Government shutdown affects 2,000 civilians at Naval Station Great Lakes

Main gate of Naval Station Great Lakes. | Sun-Times media
Naval Station Great Lakes gate located on Martin Luther King Drive and Sheridan Road.

More than 2,000 civilians will be furloughed Tuesday, Oct. 1, at Naval Station Great Lakes because of the government shutdown, including the commissary where military personnel shop for groceries.

“About 2,500 will be affected,” said base spokesman John Sheppard, who himself is being furloughed today. They were told on Friday to report to work on Tuesday for three to four hours to complete their paperwork and then they are supposed to shut off their phones and ignore their email.

While some restaurants will remain open because of the revenue stream they produce, the commissary is staffed by “appropriated fund civil servants” and they will close the store Tuesday night until congress passes an appropriations bill. “Congress stopped appropriating funds at midnight, so here we are,” he said.

“And appropriated funds are more than just civilians. You can’t buy toilet paper for the barracks,” he said.

Sheppard said morale has taken a hit this year because first it was furloughs over the summer and “now a shutdown. The work doesn’t stop though,” he said.

Military people will have to step in and try and keep things running. Things like public works will be operating for at least a short time and emergency personnel will continue to work, although someone like a fire inspector would probably get a furlough letter, said Sheppard.

While he missed the Clinton-era shutdown, he was around for the one-day shutdown for President George H. W. Bush.

The shutdown does not affect the Captain James A. Lovell Federal Health Care Center at this point because they are funded every two years, and contractors on the base are still working because their money was appropriated awhile ago.

“Morale,” he said, “is not good.”

There are 3,636 civilians working at the base as of March 2013 and 1,800 are at the veterans’ hospital.

The commissary closing will hurt the 2,600 enlisted personnel and 420 officers on the base because food costs are cheaper at the commissary. “It’s a benefit of being in the military because groceries are cheaper there,” he said.

Kathleen Hower, 33, of Great Lakes, said the store is extra busy because Tuesday was also payday, in addition to it closing at 7 p.m. Tuesday. “The issue is ridiculous, no money for that no money for this,” she said. “What is this twice in two years they have not paid the military,” she said, but what about the general entitlements, they still get paid. “Yet here are people defending your freedom and they aren’t going to get paid,” she said.

Late Monday night, President Obama signed a bill into law that said military would be paid. But no other agreement was reached.

Jim MacHarrie, 65, of Kenosha, Wis., is a retired U.S. Army veteran who works as a bagger at the Commissary and was also helping Hower put her groceries into her vehicle. “I’m tired of the Republicans trying to make everything President Obama does as bad. They should look in the mirror,” he said.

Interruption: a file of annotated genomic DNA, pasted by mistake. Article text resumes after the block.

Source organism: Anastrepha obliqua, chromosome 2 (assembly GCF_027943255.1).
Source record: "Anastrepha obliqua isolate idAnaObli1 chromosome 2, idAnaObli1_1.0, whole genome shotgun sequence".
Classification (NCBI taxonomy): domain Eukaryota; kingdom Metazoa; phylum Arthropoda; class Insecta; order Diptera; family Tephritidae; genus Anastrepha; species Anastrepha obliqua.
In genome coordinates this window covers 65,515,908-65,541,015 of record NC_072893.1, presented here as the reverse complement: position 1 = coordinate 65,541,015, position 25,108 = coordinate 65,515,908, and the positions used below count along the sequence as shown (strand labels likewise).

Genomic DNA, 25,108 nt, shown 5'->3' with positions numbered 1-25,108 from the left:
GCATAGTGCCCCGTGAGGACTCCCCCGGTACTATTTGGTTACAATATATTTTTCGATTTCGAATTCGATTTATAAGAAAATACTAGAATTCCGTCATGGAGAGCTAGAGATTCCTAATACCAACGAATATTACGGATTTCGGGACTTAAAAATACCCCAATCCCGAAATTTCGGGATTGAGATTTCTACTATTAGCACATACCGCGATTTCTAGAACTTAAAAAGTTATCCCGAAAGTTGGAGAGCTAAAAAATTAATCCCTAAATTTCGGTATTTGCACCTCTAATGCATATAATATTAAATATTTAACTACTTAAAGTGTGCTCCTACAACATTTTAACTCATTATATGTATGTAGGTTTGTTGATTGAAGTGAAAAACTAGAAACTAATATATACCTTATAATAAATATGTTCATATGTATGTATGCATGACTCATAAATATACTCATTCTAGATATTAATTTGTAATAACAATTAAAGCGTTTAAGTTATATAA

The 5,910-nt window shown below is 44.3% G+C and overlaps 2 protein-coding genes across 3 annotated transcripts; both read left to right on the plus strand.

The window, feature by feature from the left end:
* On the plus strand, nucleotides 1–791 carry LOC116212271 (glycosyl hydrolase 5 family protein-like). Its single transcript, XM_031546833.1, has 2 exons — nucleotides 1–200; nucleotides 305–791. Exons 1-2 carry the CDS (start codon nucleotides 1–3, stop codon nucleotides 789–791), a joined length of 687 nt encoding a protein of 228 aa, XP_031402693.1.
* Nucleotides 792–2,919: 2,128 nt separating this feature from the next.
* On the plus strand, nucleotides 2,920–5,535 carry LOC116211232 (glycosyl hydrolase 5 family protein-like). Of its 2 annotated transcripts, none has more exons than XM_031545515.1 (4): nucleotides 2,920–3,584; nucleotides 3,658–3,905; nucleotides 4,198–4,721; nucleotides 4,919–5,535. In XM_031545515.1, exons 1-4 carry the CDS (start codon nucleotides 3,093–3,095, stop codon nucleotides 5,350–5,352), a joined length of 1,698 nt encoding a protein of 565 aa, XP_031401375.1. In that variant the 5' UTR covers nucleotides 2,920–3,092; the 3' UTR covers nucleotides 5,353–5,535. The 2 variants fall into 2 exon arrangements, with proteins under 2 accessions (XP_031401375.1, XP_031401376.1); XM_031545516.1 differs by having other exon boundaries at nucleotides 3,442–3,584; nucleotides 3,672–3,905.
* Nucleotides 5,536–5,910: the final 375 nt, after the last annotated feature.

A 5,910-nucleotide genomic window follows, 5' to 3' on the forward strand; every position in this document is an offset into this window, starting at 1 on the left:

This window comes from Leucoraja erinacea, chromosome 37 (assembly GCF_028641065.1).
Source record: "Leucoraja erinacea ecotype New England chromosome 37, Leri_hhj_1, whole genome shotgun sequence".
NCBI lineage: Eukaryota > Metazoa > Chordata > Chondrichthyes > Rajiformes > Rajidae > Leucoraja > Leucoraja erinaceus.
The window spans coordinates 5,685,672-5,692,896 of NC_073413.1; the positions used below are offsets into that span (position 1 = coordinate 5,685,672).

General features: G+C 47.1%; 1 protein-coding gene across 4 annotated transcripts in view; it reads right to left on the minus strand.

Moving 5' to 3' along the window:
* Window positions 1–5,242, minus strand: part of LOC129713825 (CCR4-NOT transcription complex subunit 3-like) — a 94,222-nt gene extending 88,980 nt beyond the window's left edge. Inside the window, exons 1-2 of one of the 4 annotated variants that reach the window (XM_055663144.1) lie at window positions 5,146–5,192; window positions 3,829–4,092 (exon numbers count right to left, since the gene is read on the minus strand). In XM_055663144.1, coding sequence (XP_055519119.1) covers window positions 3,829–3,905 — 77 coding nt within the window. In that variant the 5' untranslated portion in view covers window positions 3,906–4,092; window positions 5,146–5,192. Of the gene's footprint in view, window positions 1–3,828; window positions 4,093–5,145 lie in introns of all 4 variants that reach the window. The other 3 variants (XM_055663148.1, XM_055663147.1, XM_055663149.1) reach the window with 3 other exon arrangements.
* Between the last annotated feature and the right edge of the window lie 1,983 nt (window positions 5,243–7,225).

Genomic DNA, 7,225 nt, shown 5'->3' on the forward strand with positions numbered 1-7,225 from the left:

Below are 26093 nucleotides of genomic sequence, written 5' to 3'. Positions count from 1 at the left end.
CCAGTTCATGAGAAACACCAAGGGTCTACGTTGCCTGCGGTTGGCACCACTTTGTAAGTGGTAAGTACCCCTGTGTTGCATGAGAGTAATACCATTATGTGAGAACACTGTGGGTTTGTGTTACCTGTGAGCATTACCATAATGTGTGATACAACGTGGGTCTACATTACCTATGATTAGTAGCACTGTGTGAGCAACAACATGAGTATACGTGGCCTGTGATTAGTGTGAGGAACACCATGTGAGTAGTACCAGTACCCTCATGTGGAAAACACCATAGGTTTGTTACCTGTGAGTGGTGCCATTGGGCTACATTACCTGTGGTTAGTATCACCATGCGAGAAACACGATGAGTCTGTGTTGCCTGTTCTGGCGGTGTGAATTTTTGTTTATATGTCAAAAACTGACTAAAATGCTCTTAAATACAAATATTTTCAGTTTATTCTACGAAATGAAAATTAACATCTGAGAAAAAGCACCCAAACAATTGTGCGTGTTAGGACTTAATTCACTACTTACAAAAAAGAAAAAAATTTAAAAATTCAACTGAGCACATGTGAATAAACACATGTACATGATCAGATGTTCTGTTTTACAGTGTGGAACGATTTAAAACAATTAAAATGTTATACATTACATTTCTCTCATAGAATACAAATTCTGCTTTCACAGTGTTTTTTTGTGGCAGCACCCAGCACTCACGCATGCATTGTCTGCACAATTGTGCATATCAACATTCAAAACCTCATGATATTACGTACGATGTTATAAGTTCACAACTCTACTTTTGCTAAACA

“After 7 p.m. that’s it, we’ll be shut down,” he said shaking his head. The baggers make only tips, no minimum wage or other wage.

Store manager Buddie Kolath of Great Lakes said there will be 75 employees put on furlough and they will not be ordering anything to restock the shelves until Congress acts. They would be eligible for unemployment, but “let’s hope it’s not for that long,” he said. He said according to Department of Defense policy, a reporter could not take pictures inside the store where about 25 people were in line waiting to check out. Kolath said they are normally busy on payday, which was Tuesday, but with the store closing, people are rushing in to get supplies at the discount for military personnel with military identification.

Robin Schmitt, 33, of Grayslake, was holding her son, James, 20 months, as bagger Caniah Oliva, 30, of Great Lakes, loaded what Schmitt hopes will be a month’s worth of groceries into her vehicle. “I hope this lasts an entire month, the last one was 17 days?” she said, referring to the President Clinton-era shutdown that lasted three weeks.

“This was definitely not needed. Their job was to do the budget, and they didn’t do their job and they still get paid?” she said exasperated.

“I’m praying that it’s not too long,” said Oliva, “I continue to pray that everything works out,” she said.

U.S. Congressman Brad Schneider from the 10th District, announced Tuesday that as long as the government remains in shutdown, he will return his salary to the U.S. Treasury.

“In the real world, when people don’t do their jobs, they don’t get paid,” said Schneider, D-Deerfield. “Because some Republicans in Congress continue to hold fast to a narrow ideology they knew would force a shutdown, Congress is not doing its job to keep government functioning,” he said.

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